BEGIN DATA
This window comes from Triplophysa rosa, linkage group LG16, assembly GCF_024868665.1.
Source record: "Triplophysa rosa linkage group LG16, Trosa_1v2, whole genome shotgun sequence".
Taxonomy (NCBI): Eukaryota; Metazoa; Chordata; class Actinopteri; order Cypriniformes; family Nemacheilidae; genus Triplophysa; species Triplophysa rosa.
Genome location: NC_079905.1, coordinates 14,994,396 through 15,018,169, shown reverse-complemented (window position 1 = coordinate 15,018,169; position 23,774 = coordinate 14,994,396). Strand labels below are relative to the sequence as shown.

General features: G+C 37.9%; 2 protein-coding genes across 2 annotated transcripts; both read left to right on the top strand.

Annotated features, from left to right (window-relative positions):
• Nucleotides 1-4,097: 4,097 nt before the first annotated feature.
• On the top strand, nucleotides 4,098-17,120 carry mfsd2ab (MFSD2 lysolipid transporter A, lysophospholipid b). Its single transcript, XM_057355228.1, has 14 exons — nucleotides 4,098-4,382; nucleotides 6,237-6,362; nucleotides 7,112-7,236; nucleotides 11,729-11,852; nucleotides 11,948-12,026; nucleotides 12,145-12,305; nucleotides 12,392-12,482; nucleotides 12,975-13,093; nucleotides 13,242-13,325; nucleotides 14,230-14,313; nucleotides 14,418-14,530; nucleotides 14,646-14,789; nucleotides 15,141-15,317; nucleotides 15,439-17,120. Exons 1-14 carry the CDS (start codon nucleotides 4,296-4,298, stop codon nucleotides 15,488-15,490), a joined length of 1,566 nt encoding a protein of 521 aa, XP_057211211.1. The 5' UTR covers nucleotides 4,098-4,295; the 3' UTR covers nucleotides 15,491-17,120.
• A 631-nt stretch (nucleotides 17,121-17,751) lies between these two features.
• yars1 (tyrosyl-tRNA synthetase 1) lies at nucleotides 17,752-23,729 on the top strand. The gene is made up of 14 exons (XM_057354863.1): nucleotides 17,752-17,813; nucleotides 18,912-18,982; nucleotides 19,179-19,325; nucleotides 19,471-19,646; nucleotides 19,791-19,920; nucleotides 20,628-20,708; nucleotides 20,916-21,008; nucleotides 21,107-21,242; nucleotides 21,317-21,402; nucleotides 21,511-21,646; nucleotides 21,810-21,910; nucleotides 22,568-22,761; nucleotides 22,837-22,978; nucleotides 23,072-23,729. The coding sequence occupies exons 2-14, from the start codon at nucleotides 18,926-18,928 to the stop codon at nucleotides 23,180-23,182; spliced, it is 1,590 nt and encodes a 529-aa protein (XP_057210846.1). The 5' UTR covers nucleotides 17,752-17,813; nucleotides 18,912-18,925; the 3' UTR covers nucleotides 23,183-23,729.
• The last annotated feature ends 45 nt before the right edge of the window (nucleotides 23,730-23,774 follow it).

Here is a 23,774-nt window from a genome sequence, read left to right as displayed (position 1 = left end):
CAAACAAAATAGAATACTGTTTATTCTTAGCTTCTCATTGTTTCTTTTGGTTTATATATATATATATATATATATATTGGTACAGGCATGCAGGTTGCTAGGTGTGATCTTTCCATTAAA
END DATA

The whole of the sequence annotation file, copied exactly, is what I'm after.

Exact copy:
This window comes from Triplophysa rosa, linkage group LG16, assembly GCF_024868665.1.
Source record: "Triplophysa rosa linkage group LG16, Trosa_1v2, whole genome shotgun sequence".
Taxonomy (NCBI): Eukaryota; Metazoa; Chordata; class Actinopteri; order Cypriniformes; family Nemacheilidae; genus Triplophysa; species Triplophysa rosa.
Genome location: NC_079905.1, coordinates 14,994,396 through 15,018,169, shown reverse-complemented (window position 1 = coordinate 15,018,169; position 23,774 = coordinate 14,994,396). Strand labels below are relative to the sequence as shown.

General features: G+C 37.9%; 2 protein-coding genes across 2 annotated transcripts; both read left to right on the top strand.

Annotated features, from left to right (window-relative positions):
• Nucleotides 1-4,097: 4,097 nt before the first annotated feature.
• On the top strand, nucleotides 4,098-17,120 carry mfsd2ab (MFSD2 lysolipid transporter A, lysophospholipid b). Its single transcript, XM_057355228.1, has 14 exons — nucleotides 4,098-4,382; nucleotides 6,237-6,362; nucleotides 7,112-7,236; nucleotides 11,729-11,852; nucleotides 11,948-12,026; nucleotides 12,145-12,305; nucleotides 12,392-12,482; nucleotides 12,975-13,093; nucleotides 13,242-13,325; nucleotides 14,230-14,313; nucleotides 14,418-14,530; nucleotides 14,646-14,789; nucleotides 15,141-15,317; nucleotides 15,439-17,120. Exons 1-14 carry the CDS (start codon nucleotides 4,296-4,298, stop codon nucleotides 15,488-15,490), a joined length of 1,566 nt encoding a protein of 521 aa, XP_057211211.1. The 5' UTR covers nucleotides 4,098-4,295; the 3' UTR covers nucleotides 15,491-17,120.
• A 631-nt stretch (nucleotides 17,121-17,751) lies between these two features.
• yars1 (tyrosyl-tRNA synthetase 1) lies at nucleotides 17,752-23,729 on the top strand. The gene is made up of 14 exons (XM_057354863.1): nucleotides 17,752-17,813; nucleotides 18,912-18,982; nucleotides 19,179-19,325; nucleotides 19,471-19,646; nucleotides 19,791-19,920; nucleotides 20,628-20,708; nucleotides 20,916-21,008; nucleotides 21,107-21,242; nucleotides 21,317-21,402; nucleotides 21,511-21,646; nucleotides 21,810-21,910; nucleotides 22,568-22,761; nucleotides 22,837-22,978; nucleotides 23,072-23,729. The coding sequence occupies exons 2-14, from the start codon at nucleotides 18,926-18,928 to the stop codon at nucleotides 23,180-23,182; spliced, it is 1,590 nt and encodes a 529-aa protein (XP_057210846.1). The 5' UTR covers nucleotides 17,752-17,813; nucleotides 18,912-18,925; the 3' UTR covers nucleotides 23,183-23,729.
• The last annotated feature ends 45 nt before the right edge of the window (nucleotides 23,730-23,774 follow it).

Here is a 23,774-nt window from a genome sequence, read left to right as displayed (position 1 = left end):
CAAACAAAATAGAATACTGTTTATTCTTAGCTTCTCATTGTTTCTTTTGGTTTATATATATATATATATATATATATTGGTACAGGCATGCAGGTTGCTAGGTGTGATCTTTCCATTAAA